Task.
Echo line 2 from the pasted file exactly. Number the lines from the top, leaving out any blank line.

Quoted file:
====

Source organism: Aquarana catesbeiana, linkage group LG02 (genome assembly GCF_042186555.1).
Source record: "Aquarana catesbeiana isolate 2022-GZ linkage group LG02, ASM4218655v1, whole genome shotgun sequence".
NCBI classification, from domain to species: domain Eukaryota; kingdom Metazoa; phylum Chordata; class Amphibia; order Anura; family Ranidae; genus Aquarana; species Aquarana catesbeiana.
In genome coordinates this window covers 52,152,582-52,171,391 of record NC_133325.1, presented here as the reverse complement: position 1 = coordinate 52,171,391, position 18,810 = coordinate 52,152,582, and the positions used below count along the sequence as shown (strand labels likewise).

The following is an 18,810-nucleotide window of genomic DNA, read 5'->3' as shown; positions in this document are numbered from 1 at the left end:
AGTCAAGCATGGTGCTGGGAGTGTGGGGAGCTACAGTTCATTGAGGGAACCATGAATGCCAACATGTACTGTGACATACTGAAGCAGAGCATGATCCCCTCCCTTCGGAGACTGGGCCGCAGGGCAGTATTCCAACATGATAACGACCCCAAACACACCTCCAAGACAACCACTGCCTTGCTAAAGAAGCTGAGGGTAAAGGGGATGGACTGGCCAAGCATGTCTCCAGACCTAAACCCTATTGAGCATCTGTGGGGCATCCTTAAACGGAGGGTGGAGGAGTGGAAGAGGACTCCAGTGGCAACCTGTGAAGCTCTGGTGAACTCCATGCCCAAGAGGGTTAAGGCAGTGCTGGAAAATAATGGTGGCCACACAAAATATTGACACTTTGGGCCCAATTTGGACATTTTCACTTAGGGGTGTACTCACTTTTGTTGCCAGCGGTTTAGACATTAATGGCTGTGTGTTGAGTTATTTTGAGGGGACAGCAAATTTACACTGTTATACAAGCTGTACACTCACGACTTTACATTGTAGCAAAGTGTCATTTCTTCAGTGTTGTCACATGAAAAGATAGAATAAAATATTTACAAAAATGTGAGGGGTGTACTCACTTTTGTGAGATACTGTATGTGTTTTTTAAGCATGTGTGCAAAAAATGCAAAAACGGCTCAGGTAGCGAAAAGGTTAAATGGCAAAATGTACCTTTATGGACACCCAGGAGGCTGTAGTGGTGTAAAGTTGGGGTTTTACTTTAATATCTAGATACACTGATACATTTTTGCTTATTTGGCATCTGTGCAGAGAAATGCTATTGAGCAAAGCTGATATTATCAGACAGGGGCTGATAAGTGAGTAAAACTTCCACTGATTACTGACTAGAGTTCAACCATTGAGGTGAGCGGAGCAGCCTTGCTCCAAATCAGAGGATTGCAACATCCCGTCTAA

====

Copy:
Source record: "Aquarana catesbeiana isolate 2022-GZ linkage group LG02, ASM4218655v1, whole genome shotgun sequence".